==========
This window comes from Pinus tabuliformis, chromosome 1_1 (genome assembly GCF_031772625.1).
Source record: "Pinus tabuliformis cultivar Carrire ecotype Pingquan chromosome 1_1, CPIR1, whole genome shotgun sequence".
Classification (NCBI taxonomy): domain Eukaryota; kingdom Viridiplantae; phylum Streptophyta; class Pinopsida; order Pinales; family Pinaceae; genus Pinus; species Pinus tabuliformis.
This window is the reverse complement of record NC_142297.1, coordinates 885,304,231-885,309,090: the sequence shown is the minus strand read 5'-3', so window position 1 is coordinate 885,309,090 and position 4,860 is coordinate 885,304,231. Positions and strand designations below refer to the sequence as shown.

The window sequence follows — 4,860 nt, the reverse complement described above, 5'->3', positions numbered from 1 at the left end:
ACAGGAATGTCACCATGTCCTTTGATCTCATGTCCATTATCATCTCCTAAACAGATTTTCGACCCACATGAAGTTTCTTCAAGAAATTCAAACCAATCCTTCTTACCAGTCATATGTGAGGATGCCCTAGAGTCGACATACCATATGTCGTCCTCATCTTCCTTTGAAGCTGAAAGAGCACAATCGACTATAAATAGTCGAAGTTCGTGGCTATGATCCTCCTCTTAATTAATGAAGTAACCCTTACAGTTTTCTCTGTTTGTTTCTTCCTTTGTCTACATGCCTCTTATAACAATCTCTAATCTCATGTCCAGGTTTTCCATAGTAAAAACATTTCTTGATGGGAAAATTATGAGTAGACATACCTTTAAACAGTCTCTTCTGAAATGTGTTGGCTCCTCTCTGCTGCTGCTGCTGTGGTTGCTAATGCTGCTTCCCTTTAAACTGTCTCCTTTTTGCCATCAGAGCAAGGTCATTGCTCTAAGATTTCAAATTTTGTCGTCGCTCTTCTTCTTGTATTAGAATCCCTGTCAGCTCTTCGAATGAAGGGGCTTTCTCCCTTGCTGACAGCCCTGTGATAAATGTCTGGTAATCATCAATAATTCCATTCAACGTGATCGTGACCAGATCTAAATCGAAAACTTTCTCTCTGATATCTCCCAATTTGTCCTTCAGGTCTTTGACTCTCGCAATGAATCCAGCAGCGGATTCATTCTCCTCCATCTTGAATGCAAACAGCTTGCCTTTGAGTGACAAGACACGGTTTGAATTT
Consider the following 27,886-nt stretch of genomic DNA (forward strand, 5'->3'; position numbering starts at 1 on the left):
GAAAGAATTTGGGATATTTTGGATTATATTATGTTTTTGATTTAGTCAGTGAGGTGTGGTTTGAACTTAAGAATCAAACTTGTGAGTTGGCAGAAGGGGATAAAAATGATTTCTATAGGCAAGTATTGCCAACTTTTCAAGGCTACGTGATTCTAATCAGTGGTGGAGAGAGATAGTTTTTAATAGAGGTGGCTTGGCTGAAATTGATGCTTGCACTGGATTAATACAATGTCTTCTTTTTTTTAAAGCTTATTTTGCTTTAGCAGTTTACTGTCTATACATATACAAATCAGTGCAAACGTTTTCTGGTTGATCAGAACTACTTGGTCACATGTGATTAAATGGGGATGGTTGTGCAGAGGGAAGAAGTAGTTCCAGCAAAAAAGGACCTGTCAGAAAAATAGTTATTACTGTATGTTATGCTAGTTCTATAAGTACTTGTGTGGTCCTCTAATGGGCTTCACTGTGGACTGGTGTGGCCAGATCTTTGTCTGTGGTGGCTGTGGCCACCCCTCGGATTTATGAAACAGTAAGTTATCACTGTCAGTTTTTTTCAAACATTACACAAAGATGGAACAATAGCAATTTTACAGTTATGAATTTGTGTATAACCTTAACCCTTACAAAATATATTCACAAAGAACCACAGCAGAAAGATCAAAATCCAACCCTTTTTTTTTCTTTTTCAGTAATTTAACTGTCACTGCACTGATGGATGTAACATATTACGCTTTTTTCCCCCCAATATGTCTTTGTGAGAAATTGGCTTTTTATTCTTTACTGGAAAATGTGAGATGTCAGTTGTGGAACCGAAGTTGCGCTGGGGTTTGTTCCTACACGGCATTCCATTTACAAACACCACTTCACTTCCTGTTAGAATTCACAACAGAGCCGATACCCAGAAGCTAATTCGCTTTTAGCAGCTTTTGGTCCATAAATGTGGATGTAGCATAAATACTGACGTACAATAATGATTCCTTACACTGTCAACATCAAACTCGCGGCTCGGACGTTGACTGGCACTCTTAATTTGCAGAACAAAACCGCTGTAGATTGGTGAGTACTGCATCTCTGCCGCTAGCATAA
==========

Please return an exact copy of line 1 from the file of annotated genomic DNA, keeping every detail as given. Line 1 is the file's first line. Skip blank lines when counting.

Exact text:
This window comes from Pinus tabuliformis, chromosome 1_1 (genome assembly GCF_031772625.1).